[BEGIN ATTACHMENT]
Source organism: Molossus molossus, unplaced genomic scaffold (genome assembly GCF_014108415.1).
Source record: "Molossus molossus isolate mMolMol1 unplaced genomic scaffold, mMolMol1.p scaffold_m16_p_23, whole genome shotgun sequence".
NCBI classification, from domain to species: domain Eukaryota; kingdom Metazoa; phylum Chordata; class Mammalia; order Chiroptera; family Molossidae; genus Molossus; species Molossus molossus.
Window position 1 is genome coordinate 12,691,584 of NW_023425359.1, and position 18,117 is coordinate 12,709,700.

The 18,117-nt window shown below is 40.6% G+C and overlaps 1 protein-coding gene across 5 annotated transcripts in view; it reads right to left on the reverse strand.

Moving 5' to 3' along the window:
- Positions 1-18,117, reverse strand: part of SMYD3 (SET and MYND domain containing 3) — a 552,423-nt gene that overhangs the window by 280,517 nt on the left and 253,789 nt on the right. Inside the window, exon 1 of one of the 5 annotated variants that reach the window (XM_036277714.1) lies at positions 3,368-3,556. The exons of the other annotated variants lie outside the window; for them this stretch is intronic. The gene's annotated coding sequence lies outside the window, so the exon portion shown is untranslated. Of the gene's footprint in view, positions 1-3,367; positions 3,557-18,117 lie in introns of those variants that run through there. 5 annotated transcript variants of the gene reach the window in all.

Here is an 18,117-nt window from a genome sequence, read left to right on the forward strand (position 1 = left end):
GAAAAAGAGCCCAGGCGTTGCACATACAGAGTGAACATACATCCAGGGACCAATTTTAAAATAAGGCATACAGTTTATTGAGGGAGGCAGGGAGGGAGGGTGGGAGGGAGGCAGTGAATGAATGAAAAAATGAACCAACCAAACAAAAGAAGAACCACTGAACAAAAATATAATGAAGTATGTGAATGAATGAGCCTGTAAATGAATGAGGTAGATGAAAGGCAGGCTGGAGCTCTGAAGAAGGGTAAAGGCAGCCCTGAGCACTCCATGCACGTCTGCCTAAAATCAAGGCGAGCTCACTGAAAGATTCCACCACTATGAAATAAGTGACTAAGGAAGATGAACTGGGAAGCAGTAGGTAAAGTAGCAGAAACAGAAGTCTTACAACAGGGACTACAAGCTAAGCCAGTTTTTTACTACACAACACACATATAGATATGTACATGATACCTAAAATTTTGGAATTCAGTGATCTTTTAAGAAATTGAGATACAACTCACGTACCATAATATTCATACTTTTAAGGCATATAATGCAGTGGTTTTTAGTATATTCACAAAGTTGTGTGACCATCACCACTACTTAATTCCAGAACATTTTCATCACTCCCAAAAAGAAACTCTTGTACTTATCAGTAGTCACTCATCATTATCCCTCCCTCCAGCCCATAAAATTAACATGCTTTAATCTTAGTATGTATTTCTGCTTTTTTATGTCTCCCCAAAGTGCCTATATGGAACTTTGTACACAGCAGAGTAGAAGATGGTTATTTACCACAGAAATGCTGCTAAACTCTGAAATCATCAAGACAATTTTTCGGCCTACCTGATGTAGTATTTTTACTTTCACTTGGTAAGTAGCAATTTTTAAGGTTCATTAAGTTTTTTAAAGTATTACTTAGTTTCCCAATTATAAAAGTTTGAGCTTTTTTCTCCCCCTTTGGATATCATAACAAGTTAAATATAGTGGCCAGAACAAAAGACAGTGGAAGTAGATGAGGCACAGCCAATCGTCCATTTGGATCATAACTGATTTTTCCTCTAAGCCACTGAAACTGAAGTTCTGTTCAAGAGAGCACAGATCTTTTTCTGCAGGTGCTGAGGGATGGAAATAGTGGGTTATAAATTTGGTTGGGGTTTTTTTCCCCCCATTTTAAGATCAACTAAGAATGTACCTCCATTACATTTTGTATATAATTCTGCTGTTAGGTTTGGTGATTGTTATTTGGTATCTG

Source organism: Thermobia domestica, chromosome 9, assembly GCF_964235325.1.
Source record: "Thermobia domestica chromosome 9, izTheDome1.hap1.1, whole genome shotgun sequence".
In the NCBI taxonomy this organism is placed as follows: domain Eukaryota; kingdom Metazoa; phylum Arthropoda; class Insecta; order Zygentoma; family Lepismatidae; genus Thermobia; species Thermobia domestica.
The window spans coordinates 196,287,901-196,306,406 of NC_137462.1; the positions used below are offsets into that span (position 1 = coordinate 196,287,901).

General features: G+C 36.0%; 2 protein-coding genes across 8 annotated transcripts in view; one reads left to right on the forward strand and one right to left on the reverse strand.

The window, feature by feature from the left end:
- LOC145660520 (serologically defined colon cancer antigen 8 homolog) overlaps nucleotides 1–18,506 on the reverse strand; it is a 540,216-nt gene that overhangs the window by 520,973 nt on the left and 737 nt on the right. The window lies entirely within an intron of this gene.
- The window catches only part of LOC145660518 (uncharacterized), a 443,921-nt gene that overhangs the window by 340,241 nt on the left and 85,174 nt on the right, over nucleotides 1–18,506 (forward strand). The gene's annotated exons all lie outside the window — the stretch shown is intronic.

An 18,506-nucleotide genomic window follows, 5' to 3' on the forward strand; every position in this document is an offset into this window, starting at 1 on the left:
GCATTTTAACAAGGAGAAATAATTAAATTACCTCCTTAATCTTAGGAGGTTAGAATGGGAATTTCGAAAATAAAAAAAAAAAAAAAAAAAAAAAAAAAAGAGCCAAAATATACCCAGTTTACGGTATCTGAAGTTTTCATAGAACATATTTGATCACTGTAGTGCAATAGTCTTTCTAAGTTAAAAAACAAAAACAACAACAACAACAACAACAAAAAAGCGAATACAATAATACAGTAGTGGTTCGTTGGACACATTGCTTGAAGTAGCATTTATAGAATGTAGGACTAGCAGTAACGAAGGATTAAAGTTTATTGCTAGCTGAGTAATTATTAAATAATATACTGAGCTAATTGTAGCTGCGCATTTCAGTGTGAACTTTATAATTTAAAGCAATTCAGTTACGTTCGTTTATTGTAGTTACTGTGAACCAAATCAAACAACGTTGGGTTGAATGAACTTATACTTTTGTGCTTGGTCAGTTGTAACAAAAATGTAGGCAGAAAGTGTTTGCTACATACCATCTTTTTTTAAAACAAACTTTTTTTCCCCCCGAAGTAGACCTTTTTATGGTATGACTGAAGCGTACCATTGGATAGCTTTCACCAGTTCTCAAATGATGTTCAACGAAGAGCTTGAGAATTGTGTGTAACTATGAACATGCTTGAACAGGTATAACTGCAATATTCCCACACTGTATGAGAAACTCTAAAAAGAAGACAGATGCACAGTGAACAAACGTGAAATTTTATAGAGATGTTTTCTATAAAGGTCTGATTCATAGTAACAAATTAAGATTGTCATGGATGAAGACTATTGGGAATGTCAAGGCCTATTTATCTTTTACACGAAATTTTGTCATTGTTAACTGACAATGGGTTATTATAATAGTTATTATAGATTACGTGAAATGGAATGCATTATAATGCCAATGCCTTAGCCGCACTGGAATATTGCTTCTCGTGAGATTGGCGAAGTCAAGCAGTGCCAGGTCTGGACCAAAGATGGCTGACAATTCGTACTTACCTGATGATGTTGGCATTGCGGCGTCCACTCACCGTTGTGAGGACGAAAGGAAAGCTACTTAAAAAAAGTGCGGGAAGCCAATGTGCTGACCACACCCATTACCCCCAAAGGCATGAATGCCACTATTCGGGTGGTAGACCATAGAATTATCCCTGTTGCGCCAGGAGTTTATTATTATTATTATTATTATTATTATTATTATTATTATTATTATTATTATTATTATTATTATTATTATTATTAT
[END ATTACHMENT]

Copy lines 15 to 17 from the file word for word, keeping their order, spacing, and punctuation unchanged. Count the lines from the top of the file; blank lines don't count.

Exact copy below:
The window, feature by feature from the left end:
- LOC145660520 (serologically defined colon cancer antigen 8 homolog) overlaps nucleotides 1–18,506 on the reverse strand; it is a 540,216-nt gene that overhangs the window by 520,973 nt on the left and 737 nt on the right. The window lies entirely within an intron of this gene.
- The window catches only part of LOC145660518 (uncharacterized), a 443,921-nt gene that overhangs the window by 340,241 nt on the left and 85,174 nt on the right, over nucleotides 1–18,506 (forward strand). The gene's annotated exons all lie outside the window — the stretch shown is intronic.